Salaries for highly-skilled talent in Malaysia are projected to soar to a total annual premium of RM10.08 billion (USD2.52 billion) by 2030, driven by a potential shortage of 94,000 highly-skilled employees, according to a new study by Korn Ferry (NYSE:KFY). Wage premiums are amounts employers could be forced to pay employees, over and above normal inflation increases.
Korn Ferry’s Salary Surge study estimates that annual wage premiums for highly-skilled talent in the Finance, Insurance, Real Estate and Business Services sector in Malaysia will total RM1.896 billion (USD474 million) by 2030; while the Technology, Media and Telecommunications (TMT) sector’s total is expected to reach RM744 million (USD186 million). The country’s Manufacturing sector meanwhile could see annual wage premiums totalling RM540 million (USD135 million).
Malaysia is not alone in this region. By 2030, large economies like China will see an additional wage premium bill of more than USD342 billion, and USD468 billion for Japan. However, smaller markets like Singapore, are likely to feel the most pressure – the nation state is forecast to face a wage premium equivalent to about 10% of its 2017 GDP.
Mary Chua, Senior Client Partner of Korn Ferry Malaysia said, “This new normal of scarcity in abundance – plenty of people, but not enough with the skills organisations will need to compete, will be further amplified by an accelerating brain drain of talent moving to higher income economies with considerable talent scarcity and wage premiums. These higher income markets also tend to have an aging population, and there are examples of nations already proactively reviewing their immigration policies to augment talent supply in their country”.
Chua also commented that “Given the advancement of technology, the most sought-after talent may not even need to relocate to take on lucrative assignments in today’s borderless digital economy. Make no mistake, the acquisition and retention of highly skilled talent in the next decade will stand shoulder to shoulder, if not take increasing precedence over management of financial and physical assets.”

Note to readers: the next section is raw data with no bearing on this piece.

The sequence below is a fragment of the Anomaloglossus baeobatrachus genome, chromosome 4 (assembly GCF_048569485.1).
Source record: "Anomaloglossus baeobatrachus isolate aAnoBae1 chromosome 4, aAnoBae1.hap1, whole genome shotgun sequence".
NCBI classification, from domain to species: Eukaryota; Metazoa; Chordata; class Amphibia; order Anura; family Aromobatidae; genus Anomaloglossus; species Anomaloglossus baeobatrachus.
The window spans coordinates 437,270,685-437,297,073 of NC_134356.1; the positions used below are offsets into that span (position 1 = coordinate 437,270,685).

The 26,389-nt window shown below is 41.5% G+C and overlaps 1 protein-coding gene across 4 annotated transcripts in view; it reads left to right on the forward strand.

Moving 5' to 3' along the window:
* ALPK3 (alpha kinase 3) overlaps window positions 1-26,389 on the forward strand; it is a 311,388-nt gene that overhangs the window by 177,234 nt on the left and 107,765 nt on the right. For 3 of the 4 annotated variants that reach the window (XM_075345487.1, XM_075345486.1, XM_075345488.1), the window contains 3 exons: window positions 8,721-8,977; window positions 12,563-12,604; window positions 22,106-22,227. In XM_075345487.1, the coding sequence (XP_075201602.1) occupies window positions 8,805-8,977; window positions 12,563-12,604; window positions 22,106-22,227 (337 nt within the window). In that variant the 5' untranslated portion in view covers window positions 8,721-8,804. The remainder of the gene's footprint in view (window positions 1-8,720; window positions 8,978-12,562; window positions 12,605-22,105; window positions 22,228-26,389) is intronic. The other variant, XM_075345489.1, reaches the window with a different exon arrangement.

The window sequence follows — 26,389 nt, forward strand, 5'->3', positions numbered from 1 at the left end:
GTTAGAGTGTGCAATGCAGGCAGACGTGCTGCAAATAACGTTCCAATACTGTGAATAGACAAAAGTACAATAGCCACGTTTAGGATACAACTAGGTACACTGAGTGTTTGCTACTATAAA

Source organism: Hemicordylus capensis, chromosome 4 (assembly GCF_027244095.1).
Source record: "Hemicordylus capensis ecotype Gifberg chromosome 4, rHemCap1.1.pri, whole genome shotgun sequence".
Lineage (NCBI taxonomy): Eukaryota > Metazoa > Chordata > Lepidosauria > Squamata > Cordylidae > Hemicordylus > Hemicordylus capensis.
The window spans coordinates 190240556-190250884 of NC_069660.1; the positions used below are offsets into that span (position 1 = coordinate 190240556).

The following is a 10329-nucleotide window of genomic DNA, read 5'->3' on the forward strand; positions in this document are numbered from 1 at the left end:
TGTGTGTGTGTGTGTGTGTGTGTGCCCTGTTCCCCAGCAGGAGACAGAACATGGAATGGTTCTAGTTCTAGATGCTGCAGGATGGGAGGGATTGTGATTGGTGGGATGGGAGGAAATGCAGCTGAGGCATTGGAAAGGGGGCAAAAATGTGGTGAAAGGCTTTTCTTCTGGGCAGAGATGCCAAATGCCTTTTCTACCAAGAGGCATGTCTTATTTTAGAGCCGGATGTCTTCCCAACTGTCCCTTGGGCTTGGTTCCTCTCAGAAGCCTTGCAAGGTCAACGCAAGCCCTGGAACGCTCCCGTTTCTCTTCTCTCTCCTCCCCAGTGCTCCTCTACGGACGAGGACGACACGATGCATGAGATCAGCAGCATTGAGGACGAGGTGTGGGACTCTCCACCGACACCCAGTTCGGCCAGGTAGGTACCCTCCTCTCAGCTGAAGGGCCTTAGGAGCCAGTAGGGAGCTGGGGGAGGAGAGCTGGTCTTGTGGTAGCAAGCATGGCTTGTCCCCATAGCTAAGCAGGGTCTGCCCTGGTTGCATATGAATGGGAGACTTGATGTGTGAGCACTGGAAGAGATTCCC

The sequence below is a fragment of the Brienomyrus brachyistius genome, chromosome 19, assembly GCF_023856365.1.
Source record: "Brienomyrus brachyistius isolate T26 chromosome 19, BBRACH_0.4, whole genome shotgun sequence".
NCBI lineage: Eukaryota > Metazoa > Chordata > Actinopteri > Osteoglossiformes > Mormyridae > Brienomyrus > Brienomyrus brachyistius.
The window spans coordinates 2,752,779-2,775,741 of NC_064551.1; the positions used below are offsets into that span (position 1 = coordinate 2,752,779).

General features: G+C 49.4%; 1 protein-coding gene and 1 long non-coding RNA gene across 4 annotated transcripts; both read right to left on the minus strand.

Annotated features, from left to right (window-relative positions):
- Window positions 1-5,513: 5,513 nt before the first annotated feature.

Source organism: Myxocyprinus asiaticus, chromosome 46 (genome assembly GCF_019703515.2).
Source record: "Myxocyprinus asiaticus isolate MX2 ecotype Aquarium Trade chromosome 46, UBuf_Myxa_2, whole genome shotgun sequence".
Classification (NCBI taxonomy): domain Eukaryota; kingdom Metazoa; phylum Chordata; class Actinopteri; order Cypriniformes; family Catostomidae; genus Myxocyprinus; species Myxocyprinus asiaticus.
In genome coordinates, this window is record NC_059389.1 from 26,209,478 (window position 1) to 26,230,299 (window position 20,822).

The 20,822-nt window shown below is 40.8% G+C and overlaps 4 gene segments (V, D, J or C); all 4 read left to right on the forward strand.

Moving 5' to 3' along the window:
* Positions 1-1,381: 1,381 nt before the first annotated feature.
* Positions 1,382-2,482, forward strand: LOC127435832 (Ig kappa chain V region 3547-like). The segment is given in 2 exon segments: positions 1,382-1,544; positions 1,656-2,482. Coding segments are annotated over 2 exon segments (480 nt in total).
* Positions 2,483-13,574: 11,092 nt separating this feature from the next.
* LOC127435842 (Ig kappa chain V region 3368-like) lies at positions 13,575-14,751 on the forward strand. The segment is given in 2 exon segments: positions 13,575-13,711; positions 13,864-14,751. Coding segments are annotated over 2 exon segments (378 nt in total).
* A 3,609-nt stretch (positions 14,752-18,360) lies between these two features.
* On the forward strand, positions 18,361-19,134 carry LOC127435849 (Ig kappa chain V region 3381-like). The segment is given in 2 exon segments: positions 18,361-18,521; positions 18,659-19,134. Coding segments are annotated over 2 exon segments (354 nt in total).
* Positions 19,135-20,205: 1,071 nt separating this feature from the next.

“Not being able to find the right talent will threaten business models and growth. But finding and buying the best and brightest with considerable wage premiums, could also jeopardise the profitability of companies. Organisations need a more sustainable approach to managing this talent crunch or this can quite easily cripple long term performance and growth.” adds Chua.
Despite this however, there are opportunities for companies in Malaysia to manage this talent crunch.
Companies in Malaysia must focus on engaging, re-skilling and driving retention. The study reveals that by 2030, Malaysia will have a surplus of 17.3% Level B (mid-skilled) and 28.2% Level C (low-skilled) labour that can be effectively re-skilled and re-deployed to meet organisational needs. In tomorrow’s world of work, the employees who will succeed will not necessarily be the people with the highest level of academic achievement. Instead, they will be the ones who are adaptable and willing to learn, with enough flexibility to handle rapidly shifting working environments and less hierarchical structures. Companies need to identify the talent of tomorrow and help them achieve their potential.